Is it harder to focus..wide-open at f/2.8?

Discussion in 'Sports Photography' started by Jeff Mims, Mar 26, 2007.

  1. Jeff Mims

    Jeff Mims

    May 25, 2005
    Mississippi
    I've seen comments from a few other shooters, about sometimes it's harder to get accurate focus at max aperture, particularly faster lenses? More shallow depth of field. Is this true?
    I think maybe using a center AF point, would help. So would stopping down. But if I stop down enough, what's the point of an f/2.8?
     
  2. Yeah that's it. Depth of feild. This issue is why you see so much talk about the AF in various cameras and lenses. How fast and accurate debates, etc.

    However a 2.8 ought to AF faster than a slower lens due to the greater amount of light reaching the camera. Also the 2.8 is more likely to be pro glass with AFS focusing. With moving subjects the real trick is to nail the focus plane. Many sports/PJ shooters pick a spot of focus and then wait for the player to enter that spot. I have done this, but not that often. A good camera and an AFS lens will get the job done most of the time. Also if you camera has the function you might try the group focus area. I did this recently with flying eagles and it worked very well.
     
  3. InitialD

    InitialD

    151
    Mar 12, 2007
    Malaysia
    Yes it's true. Well, it depends on what camera body you have. CAM 900 / 1000 bodies would be difficult especially if the lighting condition is bad or if the subject is moving fast but CAM 2000 bodies should have no problems focus tracking at f/2.8 aperture in those conditions.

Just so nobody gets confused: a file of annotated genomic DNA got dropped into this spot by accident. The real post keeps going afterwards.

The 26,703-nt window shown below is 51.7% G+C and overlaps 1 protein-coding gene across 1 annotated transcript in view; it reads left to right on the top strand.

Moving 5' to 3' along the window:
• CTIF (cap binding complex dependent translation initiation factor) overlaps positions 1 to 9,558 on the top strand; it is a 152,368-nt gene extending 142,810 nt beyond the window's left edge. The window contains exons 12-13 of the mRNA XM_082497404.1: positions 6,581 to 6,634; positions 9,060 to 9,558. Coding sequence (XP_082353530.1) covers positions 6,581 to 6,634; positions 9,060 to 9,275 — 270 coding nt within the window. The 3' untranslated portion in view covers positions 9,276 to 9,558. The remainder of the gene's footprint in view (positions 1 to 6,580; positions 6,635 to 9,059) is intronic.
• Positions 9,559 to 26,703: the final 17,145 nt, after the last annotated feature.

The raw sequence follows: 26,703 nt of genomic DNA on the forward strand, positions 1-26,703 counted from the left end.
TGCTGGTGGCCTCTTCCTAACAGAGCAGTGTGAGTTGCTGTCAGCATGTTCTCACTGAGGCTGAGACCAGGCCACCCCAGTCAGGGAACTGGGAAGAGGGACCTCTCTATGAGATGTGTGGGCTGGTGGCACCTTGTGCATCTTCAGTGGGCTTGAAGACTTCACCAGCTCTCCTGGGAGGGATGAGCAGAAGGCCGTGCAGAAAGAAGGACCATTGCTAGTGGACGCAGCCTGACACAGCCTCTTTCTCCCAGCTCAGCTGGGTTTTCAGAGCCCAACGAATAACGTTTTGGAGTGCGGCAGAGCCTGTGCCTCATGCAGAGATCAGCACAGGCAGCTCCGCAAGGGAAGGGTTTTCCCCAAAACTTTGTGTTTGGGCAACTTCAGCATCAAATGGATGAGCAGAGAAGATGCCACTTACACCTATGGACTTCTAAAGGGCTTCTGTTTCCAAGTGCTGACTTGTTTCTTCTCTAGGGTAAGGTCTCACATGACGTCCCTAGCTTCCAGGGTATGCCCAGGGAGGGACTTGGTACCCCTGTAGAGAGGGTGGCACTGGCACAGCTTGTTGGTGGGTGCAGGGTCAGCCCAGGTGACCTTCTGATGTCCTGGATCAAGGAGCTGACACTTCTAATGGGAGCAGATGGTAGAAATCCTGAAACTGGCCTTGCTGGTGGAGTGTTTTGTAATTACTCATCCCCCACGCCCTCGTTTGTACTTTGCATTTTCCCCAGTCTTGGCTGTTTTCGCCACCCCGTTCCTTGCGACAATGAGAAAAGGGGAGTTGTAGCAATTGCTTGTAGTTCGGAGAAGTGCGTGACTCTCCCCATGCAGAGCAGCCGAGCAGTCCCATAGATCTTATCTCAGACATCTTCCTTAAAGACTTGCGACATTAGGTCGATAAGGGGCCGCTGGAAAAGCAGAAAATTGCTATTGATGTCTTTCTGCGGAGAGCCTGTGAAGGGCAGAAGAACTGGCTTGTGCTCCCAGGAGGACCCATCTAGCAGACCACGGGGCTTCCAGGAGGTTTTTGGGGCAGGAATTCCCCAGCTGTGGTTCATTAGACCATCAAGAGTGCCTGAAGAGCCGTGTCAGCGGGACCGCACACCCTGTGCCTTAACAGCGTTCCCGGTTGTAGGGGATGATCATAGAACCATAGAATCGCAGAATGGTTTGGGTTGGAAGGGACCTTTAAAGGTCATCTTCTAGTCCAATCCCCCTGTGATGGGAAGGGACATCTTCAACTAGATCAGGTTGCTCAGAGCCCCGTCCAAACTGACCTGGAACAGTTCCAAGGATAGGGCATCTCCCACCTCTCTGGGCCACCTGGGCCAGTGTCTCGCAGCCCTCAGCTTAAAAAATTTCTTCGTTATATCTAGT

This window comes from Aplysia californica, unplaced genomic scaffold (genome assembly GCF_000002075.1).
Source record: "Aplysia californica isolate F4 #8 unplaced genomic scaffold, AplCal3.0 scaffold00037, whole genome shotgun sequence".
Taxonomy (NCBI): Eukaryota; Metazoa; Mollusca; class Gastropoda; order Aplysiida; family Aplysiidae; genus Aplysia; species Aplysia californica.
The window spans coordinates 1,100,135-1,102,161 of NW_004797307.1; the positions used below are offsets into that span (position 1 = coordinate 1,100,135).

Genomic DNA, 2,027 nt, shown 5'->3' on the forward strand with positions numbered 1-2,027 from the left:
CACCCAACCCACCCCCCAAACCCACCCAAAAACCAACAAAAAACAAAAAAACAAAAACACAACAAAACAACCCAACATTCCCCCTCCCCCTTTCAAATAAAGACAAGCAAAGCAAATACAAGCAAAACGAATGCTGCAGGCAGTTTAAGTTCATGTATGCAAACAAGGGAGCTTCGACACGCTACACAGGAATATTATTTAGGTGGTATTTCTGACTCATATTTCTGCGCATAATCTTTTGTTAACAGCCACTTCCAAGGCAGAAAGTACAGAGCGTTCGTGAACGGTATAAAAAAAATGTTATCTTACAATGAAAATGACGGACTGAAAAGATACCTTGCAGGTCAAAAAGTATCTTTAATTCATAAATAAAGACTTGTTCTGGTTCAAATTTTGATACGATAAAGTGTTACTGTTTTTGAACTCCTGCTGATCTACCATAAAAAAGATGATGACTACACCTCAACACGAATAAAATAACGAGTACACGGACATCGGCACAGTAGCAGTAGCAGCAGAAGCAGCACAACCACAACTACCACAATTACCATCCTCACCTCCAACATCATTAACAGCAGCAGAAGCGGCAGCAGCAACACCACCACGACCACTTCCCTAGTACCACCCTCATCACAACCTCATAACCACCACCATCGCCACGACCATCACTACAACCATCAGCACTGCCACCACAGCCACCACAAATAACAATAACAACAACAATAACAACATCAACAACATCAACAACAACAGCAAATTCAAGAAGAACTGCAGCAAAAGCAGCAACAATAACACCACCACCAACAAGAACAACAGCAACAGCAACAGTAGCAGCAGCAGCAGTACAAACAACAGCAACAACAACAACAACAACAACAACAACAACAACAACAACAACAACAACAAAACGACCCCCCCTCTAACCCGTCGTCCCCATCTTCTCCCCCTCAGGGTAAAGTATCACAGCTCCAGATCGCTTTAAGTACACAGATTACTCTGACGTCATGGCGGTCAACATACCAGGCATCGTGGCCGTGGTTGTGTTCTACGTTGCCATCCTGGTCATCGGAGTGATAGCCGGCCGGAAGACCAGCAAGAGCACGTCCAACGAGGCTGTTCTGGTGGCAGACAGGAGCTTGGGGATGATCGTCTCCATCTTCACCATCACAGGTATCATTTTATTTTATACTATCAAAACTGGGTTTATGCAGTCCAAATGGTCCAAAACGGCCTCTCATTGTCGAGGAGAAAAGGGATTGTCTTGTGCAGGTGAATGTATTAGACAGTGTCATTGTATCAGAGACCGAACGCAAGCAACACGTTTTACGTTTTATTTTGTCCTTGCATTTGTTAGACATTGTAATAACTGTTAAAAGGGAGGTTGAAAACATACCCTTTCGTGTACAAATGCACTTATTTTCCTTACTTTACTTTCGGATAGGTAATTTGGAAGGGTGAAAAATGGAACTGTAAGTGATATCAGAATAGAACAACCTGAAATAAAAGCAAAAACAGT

Precisely. :smile: Stopping down gives you a larger DOF. So any "mistakes" from the camera AF or user error may be masked by the larger DOF.

    Depending on what camera you use (how many cross type sensors), you may have to resort to the center AF point for more reliable focus. CAM 2000 bodies have 9 different AF points that you can manually select.
     
  4. Stopping down in low light while shooting sports is simply not a very realistic option. You need all the speed you can get. 2.8 is not even enough in many gyms.

    You need AFS and cam 2000.

    It can be done with less, but your keeper rate will suffer.
     
  5. I didn't miss focus very often this football season shooting the D2H at f/2.8. I have a D200 now as well, and I am pretty sure that I can tell a difference...not a great one, but enough that at 2.8 shooting continuous, that at 2.8 the DOF was shallow enough that if your focus didn’t keep up you would loose shots. I have had the D2H loaned out for a couple of months, and can’t wait to get it back because compared to the D200 the D2H seems to make focusing “easy”, if you will.
     
  6. Kurt

    Kurt

    561
    May 30, 2006
    North Boston, NY
    Depends on the focal length.

    If your shooting 300mm and 30' from your subject then your DOF is about 3"
     
  7. adrianaitken

    adrianaitken Guest

  8. imo no
    you either hit it or you don't
    now things beside and behind the hit may not be in focus at 2.8 vs say f4
    use NC and chk image focus pt
     
  9. Jeff Mims

    Jeff Mims

    May 25, 2005
    Mississippi
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